There are many expenses to consider when starting or growing your business, from leasing property and purchasing equipment to hiring and training staff. For many business owners, leveraging home equity for business funding is an attractive alternative, whether through an SBA loan, a home equity business loan, a home equity line of credit (HELOC), or a home equity investment -- a relatively new option available in many states that, unlike other alternatives, does not require taking additional debt.
Each alternative has pros and cons, and business owners will want to think carefully about their individual life circumstances, willingness to take on new debt, and financial flexibility before deciding which path is right for them.
SBA (Small Business Administration) Loan
Maximum funding: $5,000,000
A conventional small-business loan, or SBA loan, is often the first avenue for many business owners seeking funding. Backed by the Small Business Administration, these loans are provided by banks, microlenders, and commercial lenders, and often feature lower interest rates and more flexibility than traditional bank loans.
One major challenge of traditional small-business loans is the red tape and paperwork they require. Many ask for a personal asset guarantee to secure the loan. It's also important to note that if your business is especially small -- say, if you're the sole proprietor or have only two or three employees -- it might be especially difficult to secure a loan. Only about 15 percent of sole proprietorships have business loans.
If your SBA loan application got rejected, you can learn why and get a better understanding of the next steps you can take.
Home Equity Loan for Business
Maximum funding: Typically up to 80-85 percent of your home's value
A home equity loan lets you borrow against the equity you've built in your home, using the home to guarantee the loan. On the plus side, these loans offer predictable interest rates, so your monthly payment remains the same every month, which can be especially appealing if you're looking to use a home equity loan for business purposes.
And unlike most business lines of credit, you aren't required to pay the balance down to zero each year. In fact, a home equity loan can be appealing for its generally flexible repayment periods, which typically range from five to 15 years. In addition, it's possible that the interest on your home equity loan will be tax-deductible.
However, a home equity loan is a second mortgage on your home, so you'll need to be prepared to make an additional payment on top of your existing mortgage. The application and approval process can also be a bit challenging due to lenders' specific requirements.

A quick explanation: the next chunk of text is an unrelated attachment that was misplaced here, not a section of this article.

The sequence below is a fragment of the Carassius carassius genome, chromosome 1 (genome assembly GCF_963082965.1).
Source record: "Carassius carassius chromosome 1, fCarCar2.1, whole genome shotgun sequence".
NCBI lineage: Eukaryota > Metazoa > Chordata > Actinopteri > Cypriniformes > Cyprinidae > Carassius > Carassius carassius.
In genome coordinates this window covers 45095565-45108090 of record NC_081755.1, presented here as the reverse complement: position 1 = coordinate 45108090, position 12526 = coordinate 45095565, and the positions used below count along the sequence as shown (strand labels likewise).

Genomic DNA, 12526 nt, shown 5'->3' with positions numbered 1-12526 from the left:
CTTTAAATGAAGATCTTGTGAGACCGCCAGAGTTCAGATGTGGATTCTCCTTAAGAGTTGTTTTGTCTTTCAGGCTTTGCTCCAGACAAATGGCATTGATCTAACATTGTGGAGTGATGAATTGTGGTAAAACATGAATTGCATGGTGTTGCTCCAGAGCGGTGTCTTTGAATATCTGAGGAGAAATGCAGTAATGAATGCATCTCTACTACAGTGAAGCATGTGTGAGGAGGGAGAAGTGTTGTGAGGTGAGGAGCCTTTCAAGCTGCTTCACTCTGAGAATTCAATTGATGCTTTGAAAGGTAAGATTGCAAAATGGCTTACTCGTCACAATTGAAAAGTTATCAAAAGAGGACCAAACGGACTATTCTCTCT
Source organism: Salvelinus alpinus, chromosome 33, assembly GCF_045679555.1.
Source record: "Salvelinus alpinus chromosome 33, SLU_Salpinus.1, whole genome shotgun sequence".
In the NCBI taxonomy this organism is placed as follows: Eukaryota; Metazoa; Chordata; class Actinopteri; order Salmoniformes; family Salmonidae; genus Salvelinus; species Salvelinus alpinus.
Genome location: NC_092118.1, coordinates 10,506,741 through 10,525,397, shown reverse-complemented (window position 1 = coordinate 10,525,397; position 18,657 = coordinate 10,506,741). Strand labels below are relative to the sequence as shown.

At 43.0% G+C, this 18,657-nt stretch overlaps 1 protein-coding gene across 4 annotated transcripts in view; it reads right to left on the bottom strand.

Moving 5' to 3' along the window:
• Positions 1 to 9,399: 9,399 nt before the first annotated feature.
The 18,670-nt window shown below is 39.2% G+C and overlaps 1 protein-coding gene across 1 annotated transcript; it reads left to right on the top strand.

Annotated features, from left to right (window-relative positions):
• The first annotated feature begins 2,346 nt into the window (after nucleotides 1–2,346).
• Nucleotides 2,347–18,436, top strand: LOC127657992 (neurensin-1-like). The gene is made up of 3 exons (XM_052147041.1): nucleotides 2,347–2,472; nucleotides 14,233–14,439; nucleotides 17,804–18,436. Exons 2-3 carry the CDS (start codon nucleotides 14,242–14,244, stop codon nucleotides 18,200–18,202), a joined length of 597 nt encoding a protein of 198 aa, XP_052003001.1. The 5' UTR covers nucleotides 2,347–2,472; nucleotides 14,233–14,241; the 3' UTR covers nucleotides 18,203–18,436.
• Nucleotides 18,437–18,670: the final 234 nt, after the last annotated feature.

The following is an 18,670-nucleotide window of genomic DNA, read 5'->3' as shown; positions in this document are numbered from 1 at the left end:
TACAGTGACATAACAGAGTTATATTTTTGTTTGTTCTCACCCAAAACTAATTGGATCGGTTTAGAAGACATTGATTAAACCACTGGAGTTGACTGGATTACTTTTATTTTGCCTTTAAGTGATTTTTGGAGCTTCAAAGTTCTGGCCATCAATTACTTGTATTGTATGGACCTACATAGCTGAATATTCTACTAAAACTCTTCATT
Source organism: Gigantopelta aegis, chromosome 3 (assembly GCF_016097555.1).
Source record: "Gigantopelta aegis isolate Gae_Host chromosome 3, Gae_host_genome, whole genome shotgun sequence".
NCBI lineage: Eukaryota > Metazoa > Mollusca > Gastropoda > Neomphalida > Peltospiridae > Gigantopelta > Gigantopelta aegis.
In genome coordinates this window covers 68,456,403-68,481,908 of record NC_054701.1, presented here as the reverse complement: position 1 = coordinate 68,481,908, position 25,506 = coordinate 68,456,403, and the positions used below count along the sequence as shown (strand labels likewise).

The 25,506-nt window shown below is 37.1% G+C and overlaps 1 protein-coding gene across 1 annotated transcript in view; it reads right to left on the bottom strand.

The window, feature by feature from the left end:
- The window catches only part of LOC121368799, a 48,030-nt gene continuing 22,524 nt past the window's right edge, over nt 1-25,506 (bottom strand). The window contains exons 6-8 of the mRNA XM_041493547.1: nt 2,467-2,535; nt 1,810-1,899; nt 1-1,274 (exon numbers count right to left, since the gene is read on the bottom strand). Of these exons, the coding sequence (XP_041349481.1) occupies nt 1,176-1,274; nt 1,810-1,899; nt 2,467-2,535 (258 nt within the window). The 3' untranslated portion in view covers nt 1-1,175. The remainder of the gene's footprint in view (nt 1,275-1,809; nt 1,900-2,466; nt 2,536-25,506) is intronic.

Home Equity Investment
Maximum funding: Dependent on the investor, but typically up to $500,000
A home equity investment provides cash in exchange for a share in the future value of your home. Unlike a loan or HELOC, you don't have the hassle of monthly payments or interest. You can use the cash for anything you'd like, whether it's purchasing equipment, making office renovations, or expanding operations. The timeline is also relatively quick, and once you're approved, you can receive funds in as little as three weeks. At or before the end of the effective period, which usually ranges between 10 and 30 years, you'll need to settle the investment. You can do that through a refinance, a buyout, or the sale of your home.
As with all home equity products, a homeowner is accessing the value of the home to foster their business' success. But what makes a home equity investment a bit different from the other options outlined above is the potential downside protection it offers. With some investors, If the home value depreciates over time, the amount that investors receive also goes down. Conversely, if a home sees rapid appreciation, the investor sees it too, though the investor's upside is often capped at a percentage of the investment per year.
The home equity investment alternative has been expanding to an increasing number of states.
Maximum Funding: Typically up to 80 percent of your home's value
A cash-out refinance gives you access to cash by paying off your existing mortgage with another one that has a balance of more than you owe on your home. While you can potentially lock in a lower interest rate this way, a refinance extends your mortgage payoff timeline. You'll also be saddled with the fees that came with your first mortgage, including application and closing fees. There are also prepayment penalties and cancellation fees to be aware of.
Home Equity Line of Credit (HELOC) for Business
Maximum funding: Typically up to 80-90 percent of your home's value
If you're looking for flexibility, a HELOC for your small business can be a good option, as it gives you the opportunity to access funds any time and you can take out more as needed without any penalties. The application and approval process tends to be easier than other options. As with a home equity loan, there's the possibility that the interest will be tax-deductible, and the repayment period typically spans from 15 to 20 years.
Yet unlike a home equity loan which usually has a fixed rate, the variable interest rate of a HELOC means that payments will be unpredictable every month. In addition, if your credit score or home value decreases, the lender can freeze your HELOC at any time.